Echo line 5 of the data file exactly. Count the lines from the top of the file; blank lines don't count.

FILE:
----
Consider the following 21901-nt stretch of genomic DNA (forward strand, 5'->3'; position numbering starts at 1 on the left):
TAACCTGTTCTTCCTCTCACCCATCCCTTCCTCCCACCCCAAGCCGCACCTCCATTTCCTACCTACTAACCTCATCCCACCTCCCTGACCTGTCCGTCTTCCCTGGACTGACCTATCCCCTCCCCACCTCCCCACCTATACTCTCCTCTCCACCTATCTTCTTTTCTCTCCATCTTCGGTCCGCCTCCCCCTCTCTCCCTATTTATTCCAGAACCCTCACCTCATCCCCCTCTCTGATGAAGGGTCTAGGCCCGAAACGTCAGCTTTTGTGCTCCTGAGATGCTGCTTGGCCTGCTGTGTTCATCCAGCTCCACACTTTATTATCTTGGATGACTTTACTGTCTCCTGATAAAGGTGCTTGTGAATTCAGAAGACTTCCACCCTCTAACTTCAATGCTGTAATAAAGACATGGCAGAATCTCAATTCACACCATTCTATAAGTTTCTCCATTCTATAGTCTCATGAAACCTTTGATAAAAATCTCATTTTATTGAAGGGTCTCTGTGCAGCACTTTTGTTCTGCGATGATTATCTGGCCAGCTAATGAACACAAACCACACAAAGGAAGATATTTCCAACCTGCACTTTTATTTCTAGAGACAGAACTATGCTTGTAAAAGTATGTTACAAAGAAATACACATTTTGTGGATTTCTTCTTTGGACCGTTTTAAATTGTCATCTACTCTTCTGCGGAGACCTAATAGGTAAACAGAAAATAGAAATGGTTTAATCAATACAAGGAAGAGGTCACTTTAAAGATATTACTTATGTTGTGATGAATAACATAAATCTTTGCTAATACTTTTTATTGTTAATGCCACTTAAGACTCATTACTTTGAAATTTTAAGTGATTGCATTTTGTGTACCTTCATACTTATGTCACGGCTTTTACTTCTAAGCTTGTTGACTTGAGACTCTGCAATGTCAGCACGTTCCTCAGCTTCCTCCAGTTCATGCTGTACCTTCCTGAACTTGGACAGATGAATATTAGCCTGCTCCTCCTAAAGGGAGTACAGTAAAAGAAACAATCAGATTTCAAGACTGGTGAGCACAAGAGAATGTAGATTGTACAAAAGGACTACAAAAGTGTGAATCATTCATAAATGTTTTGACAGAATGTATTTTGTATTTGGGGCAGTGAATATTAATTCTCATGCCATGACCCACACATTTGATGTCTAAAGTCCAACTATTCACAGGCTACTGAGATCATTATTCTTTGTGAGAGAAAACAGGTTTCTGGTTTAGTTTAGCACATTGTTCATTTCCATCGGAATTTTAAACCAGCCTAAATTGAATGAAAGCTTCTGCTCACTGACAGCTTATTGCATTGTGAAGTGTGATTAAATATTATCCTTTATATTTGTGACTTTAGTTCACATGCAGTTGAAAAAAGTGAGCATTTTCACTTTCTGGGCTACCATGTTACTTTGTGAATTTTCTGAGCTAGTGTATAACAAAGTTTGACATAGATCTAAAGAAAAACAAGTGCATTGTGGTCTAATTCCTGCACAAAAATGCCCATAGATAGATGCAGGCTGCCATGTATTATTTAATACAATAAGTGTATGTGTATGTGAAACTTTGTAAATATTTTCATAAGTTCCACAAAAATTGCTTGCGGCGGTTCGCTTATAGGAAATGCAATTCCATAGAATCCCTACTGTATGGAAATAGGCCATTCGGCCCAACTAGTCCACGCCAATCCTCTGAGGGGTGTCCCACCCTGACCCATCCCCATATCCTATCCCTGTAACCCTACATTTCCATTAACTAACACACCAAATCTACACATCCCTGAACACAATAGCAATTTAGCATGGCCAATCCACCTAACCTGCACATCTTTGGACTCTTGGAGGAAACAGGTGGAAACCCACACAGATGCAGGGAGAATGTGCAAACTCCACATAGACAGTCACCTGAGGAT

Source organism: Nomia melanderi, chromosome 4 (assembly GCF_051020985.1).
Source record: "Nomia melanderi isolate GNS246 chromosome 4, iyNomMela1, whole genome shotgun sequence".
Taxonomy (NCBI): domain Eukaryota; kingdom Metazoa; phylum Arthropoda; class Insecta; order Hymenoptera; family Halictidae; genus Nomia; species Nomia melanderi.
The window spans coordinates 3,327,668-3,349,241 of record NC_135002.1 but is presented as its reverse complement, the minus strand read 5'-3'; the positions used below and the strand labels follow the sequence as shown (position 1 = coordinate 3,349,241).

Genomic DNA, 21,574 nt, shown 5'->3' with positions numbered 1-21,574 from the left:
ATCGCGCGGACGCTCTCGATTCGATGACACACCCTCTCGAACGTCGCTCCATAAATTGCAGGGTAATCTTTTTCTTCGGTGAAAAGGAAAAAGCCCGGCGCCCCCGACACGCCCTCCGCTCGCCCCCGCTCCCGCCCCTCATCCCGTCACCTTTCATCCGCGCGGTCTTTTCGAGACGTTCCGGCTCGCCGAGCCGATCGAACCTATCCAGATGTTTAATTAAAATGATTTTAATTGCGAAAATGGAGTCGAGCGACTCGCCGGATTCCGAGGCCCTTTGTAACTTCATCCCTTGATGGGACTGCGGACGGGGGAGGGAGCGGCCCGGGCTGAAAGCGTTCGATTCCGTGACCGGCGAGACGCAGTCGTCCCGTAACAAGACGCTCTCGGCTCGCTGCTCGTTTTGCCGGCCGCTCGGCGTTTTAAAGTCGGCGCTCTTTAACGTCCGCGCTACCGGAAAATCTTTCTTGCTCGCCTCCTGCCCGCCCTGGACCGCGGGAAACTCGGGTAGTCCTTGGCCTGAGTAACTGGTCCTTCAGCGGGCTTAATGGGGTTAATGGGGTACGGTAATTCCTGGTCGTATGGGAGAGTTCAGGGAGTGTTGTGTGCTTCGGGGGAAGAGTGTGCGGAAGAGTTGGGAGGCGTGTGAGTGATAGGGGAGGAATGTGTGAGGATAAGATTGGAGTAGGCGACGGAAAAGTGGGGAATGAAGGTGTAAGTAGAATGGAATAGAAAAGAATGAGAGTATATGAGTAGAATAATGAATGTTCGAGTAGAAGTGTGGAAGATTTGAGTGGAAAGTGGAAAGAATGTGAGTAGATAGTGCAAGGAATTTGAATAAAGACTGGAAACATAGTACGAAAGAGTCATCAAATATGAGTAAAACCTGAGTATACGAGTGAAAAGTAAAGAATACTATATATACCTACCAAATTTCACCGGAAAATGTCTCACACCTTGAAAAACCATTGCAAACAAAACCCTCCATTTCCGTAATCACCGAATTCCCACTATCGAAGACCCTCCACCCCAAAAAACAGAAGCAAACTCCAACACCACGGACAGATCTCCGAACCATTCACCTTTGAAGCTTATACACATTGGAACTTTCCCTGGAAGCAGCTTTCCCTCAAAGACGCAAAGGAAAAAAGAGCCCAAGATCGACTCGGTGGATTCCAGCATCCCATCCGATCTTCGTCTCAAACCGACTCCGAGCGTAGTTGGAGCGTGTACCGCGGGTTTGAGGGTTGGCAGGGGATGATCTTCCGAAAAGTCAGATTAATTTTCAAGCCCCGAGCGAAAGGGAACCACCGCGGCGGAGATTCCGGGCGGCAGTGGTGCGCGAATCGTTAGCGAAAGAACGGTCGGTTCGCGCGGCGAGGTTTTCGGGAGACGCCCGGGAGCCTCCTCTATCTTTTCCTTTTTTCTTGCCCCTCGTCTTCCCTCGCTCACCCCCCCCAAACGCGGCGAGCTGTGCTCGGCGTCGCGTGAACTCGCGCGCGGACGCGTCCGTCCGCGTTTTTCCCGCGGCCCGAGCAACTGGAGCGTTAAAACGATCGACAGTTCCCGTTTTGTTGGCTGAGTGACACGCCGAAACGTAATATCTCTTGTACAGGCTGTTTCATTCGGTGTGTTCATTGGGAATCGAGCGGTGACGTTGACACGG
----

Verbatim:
Taxonomy (NCBI): domain Eukaryota; kingdom Metazoa; phylum Arthropoda; class Insecta; order Hymenoptera; family Halictidae; genus Nomia; species Nomia melanderi.